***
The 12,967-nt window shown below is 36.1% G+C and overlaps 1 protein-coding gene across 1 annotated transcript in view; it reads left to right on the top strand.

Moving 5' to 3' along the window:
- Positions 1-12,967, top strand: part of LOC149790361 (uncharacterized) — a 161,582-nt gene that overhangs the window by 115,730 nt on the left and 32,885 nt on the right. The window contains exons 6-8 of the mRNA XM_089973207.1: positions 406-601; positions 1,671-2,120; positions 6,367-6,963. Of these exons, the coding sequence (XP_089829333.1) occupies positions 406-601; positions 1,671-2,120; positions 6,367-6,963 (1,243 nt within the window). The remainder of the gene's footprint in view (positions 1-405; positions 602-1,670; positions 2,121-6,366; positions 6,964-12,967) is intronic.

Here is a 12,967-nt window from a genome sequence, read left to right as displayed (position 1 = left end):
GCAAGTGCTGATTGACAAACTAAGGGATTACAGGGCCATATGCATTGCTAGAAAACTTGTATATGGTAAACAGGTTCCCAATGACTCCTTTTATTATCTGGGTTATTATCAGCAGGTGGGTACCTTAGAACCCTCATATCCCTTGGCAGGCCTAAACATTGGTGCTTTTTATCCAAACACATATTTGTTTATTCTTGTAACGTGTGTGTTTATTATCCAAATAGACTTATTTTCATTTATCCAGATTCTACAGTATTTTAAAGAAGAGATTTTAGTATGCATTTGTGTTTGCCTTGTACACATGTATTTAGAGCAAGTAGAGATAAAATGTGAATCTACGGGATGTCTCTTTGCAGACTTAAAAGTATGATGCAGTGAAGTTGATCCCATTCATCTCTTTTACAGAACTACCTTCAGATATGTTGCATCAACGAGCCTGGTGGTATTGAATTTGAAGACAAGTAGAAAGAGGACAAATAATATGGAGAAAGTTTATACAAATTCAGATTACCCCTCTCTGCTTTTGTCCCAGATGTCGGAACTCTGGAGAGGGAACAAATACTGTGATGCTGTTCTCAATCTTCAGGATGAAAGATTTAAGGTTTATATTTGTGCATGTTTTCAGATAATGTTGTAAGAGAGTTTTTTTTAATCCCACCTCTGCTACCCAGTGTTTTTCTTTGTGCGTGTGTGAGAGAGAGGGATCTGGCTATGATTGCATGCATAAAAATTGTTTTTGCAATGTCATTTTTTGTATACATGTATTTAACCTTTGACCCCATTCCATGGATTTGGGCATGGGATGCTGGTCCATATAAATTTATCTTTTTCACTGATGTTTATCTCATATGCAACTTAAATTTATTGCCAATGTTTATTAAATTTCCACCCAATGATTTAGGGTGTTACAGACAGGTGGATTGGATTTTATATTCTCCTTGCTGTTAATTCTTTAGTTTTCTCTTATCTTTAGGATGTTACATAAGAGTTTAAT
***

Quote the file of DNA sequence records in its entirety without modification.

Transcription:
The 12,967-nt window shown below is 36.1% G+C and overlaps 1 protein-coding gene across 1 annotated transcript in view; it reads left to right on the top strand.

Moving 5' to 3' along the window:
- Positions 1-12,967, top strand: part of LOC149790361 (uncharacterized) — a 161,582-nt gene that overhangs the window by 115,730 nt on the left and 32,885 nt on the right. The window contains exons 6-8 of the mRNA XM_089973207.1: positions 406-601; positions 1,671-2,120; positions 6,367-6,963. Of these exons, the coding sequence (XP_089829333.1) occupies positions 406-601; positions 1,671-2,120; positions 6,367-6,963 (1,243 nt within the window). The remainder of the gene's footprint in view (positions 1-405; positions 602-1,670; positions 2,121-6,366; positions 6,964-12,967) is intronic.

Here is a 12,967-nt window from a genome sequence, read left to right as displayed (position 1 = left end):
GCAAGTGCTGATTGACAAACTAAGGGATTACAGGGCCATATGCATTGCTAGAAAACTTGTATATGGTAAACAGGTTCCCAATGACTCCTTTTATTATCTGGGTTATTATCAGCAGGTGGGTACCTTAGAACCCTCATATCCCTTGGCAGGCCTAAACATTGGTGCTTTTTATCCAAACACATATTTGTTTATTCTTGTAACGTGTGTGTTTATTATCCAAATAGACTTATTTTCATTTATCCAGATTCTACAGTATTTTAAAGAAGAGATTTTAGTATGCATTTGTGTTTGCCTTGTACACATGTATTTAGAGCAAGTAGAGATAAAATGTGAATCTACGGGATGTCTCTTTGCAGACTTAAAAGTATGATGCAGTGAAGTTGATCCCATTCATCTCTTTTACAGAACTACCTTCAGATATGTTGCATCAACGAGCCTGGTGGTATTGAATTTGAAGACAAGTAGAAAGAGGACAAATAATATGGAGAAAGTTTATACAAATTCAGATTACCCCTCTCTGCTTTTGTCCCAGATGTCGGAACTCTGGAGAGGGAACAAATACTGTGATGCTGTTCTCAATCTTCAGGATGAAAGATTTAAGGTTTATATTTGTGCATGTTTTCAGATAATGTTGTAAGAGAGTTTTTTTTAATCCCACCTCTGCTACCCAGTGTTTTTCTTTGTGCGTGTGTGAGAGAGAGGGATCTGGCTATGATTGCATGCATAAAAATTGTTTTTGCAATGTCATTTTTTGTATACATGTATTTAACCTTTGACCCCATTCCATGGATTTGGGCATGGGATGCTGGTCCATATAAATTTATCTTTTTCACTGATGTTTATCTCATATGCAACTTAAATTTATTGCCAATGTTTATTAAATTTCCACCCAATGATTTAGGGTGTTACAGACAGGTGGATTGGATTTTATATTCTCCTTGCTGTTAATTCTTTAGTTTTCTCTTATCTTTAGGATGTTACATAAGAGTTTAAT